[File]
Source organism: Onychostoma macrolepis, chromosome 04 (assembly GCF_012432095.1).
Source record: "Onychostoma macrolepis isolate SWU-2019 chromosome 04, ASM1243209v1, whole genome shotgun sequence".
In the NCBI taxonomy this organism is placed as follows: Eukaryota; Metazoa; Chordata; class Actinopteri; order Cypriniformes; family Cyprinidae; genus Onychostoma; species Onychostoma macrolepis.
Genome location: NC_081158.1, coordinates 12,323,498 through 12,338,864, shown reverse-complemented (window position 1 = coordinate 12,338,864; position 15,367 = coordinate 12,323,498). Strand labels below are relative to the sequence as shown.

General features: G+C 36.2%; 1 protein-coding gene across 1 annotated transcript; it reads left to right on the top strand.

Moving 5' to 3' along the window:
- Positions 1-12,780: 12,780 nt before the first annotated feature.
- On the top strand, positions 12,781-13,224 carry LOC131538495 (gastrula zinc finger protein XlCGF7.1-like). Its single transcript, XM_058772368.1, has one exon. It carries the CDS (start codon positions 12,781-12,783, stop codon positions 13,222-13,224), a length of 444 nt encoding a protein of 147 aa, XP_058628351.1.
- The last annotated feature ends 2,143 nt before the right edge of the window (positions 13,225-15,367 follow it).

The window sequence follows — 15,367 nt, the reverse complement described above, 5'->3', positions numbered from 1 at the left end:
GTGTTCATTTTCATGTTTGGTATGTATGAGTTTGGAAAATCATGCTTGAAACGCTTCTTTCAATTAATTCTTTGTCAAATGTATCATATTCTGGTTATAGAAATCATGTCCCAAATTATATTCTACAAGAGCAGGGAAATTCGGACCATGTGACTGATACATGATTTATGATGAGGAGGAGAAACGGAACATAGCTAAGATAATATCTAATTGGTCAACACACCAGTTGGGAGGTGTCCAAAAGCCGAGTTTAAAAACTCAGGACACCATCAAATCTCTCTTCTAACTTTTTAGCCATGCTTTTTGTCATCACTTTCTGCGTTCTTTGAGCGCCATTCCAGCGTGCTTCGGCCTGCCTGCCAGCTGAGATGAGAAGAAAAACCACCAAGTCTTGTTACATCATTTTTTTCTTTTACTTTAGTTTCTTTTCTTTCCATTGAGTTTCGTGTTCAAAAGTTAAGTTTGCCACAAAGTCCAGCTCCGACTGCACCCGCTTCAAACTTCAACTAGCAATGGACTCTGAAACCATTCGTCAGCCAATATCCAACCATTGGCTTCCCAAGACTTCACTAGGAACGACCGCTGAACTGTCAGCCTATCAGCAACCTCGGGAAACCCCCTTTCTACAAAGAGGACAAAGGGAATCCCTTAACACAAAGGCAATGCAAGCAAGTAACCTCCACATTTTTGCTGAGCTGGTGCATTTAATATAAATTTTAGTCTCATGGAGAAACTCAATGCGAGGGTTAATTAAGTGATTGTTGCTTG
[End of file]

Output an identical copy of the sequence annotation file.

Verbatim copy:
Source organism: Onychostoma macrolepis, chromosome 04 (assembly GCF_012432095.1).
Source record: "Onychostoma macrolepis isolate SWU-2019 chromosome 04, ASM1243209v1, whole genome shotgun sequence".
In the NCBI taxonomy this organism is placed as follows: Eukaryota; Metazoa; Chordata; class Actinopteri; order Cypriniformes; family Cyprinidae; genus Onychostoma; species Onychostoma macrolepis.
Genome location: NC_081158.1, coordinates 12,323,498 through 12,338,864, shown reverse-complemented (window position 1 = coordinate 12,338,864; position 15,367 = coordinate 12,323,498). Strand labels below are relative to the sequence as shown.

General features: G+C 36.2%; 1 protein-coding gene across 1 annotated transcript; it reads left to right on the top strand.

Moving 5' to 3' along the window:
- Positions 1-12,780: 12,780 nt before the first annotated feature.
- On the top strand, positions 12,781-13,224 carry LOC131538495 (gastrula zinc finger protein XlCGF7.1-like). Its single transcript, XM_058772368.1, has one exon. It carries the CDS (start codon positions 12,781-12,783, stop codon positions 13,222-13,224), a length of 444 nt encoding a protein of 147 aa, XP_058628351.1.
- The last annotated feature ends 2,143 nt before the right edge of the window (positions 13,225-15,367 follow it).

The window sequence follows — 15,367 nt, the reverse complement described above, 5'->3', positions numbered from 1 at the left end:
GTGTTCATTTTCATGTTTGGTATGTATGAGTTTGGAAAATCATGCTTGAAACGCTTCTTTCAATTAATTCTTTGTCAAATGTATCATATTCTGGTTATAGAAATCATGTCCCAAATTATATTCTACAAGAGCAGGGAAATTCGGACCATGTGACTGATACATGATTTATGATGAGGAGGAGAAACGGAACATAGCTAAGATAATATCTAATTGGTCAACACACCAGTTGGGAGGTGTCCAAAAGCCGAGTTTAAAAACTCAGGACACCATCAAATCTCTCTTCTAACTTTTTAGCCATGCTTTTTGTCATCACTTTCTGCGTTCTTTGAGCGCCATTCCAGCGTGCTTCGGCCTGCCTGCCAGCTGAGATGAGAAGAAAAACCACCAAGTCTTGTTACATCATTTTTTTCTTTTACTTTAGTTTCTTTTCTTTCCATTGAGTTTCGTGTTCAAAAGTTAAGTTTGCCACAAAGTCCAGCTCCGACTGCACCCGCTTCAAACTTCAACTAGCAATGGACTCTGAAACCATTCGTCAGCCAATATCCAACCATTGGCTTCCCAAGACTTCACTAGGAACGACCGCTGAACTGTCAGCCTATCAGCAACCTCGGGAAACCCCCTTTCTACAAAGAGGACAAAGGGAATCCCTTAACACAAAGGCAATGCAAGCAAGTAACCTCCACATTTTTGCTGAGCTGGTGCATTTAATATAAATTTTAGTCTCATGGAGAAACTCAATGCGAGGGTTAATTAAGTGATTGTTGCTTG